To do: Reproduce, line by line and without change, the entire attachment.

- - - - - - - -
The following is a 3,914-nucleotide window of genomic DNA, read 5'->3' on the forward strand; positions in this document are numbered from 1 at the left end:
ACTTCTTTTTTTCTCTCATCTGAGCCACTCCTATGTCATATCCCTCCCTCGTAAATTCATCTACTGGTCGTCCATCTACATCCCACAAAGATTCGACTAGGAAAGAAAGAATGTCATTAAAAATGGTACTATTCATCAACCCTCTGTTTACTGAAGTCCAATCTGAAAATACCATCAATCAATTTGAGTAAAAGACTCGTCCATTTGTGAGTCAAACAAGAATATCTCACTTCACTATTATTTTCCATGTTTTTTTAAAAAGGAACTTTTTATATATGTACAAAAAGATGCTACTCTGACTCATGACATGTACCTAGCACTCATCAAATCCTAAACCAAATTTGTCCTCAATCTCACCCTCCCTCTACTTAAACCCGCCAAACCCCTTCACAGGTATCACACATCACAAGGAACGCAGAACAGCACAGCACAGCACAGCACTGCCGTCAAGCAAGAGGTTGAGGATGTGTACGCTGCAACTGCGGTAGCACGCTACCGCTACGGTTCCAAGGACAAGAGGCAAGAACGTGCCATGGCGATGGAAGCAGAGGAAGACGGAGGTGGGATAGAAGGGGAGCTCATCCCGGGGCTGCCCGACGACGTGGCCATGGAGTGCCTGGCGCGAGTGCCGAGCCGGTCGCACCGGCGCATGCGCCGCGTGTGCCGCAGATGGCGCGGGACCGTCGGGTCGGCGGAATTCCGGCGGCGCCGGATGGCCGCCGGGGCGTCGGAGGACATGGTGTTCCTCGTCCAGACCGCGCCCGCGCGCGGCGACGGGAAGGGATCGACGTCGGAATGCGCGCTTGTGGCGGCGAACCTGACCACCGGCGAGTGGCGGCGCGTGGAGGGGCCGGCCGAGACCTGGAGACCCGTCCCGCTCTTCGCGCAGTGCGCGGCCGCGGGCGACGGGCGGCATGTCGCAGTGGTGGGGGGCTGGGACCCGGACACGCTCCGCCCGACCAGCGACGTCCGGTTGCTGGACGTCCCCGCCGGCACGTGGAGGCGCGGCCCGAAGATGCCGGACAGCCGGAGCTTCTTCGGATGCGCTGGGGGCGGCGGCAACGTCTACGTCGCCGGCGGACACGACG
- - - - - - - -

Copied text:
The following is a 3,914-nucleotide window of genomic DNA, read 5'->3' on the forward strand; positions in this document are numbered from 1 at the left end:
ACTTCTTTTTTTCTCTCATCTGAGCCACTCCTATGTCATATCCCTCCCTCGTAAATTCATCTACTGGTCGTCCATCTACATCCCACAAAGATTCGACTAGGAAAGAAAGAATGTCATTAAAAATGGTACTATTCATCAACCCTCTGTTTACTGAAGTCCAATCTGAAAATACCATCAATCAATTTGAGTAAAAGACTCGTCCATTTGTGAGTCAAACAAGAATATCTCACTTCACTATTATTTTCCATGTTTTTTTAAAAAGGAACTTTTTATATATGTACAAAAAGATGCTACTCTGACTCATGACATGTACCTAGCACTCATCAAATCCTAAACCAAATTTGTCCTCAATCTCACCCTCCCTCTACTTAAACCCGCCAAACCCCTTCACAGGTATCACACATCACAAGGAACGCAGAACAGCACAGCACAGCACAGCACTGCCGTCAAGCAAGAGGTTGAGGATGTGTACGCTGCAACTGCGGTAGCACGCTACCGCTACGGTTCCAAGGACAAGAGGCAAGAACGTGCCATGGCGATGGAAGCAGAGGAAGACGGAGGTGGGATAGAAGGGGAGCTCATCCCGGGGCTGCCCGACGACGTGGCCATGGAGTGCCTGGCGCGAGTGCCGAGCCGGTCGCACCGGCGCATGCGCCGCGTGTGCCGCAGATGGCGCGGGACCGTCGGGTCGGCGGAATTCCGGCGGCGCCGGATGGCCGCCGGGGCGTCGGAGGACATGGTGTTCCTCGTCCAGACCGCGCCCGCGCGCGGCGACGGGAAGGGATCGACGTCGGAATGCGCGCTTGTGGCGGCGAACCTGACCACCGGCGAGTGGCGGCGCGTGGAGGGGCCGGCCGAGACCTGGAGACCCGTCCCGCTCTTCGCGCAGTGCGCGGCCGCGGGCGACGGGCGGCATGTCGCAGTGGTGGGGGGCTGGGACCCGGACACGCTCCGCCCGACCAGCGACGTCCGGTTGCTGGACGTCCCCGCCGGCACGTGGAGGCGCGGCCCGAAGATGCCGGACAGCCGGAGCTTCTTCGGATGCGCTGGGGGCGGCGGCAACGTCTACGTCGCCGGCGGACACGACG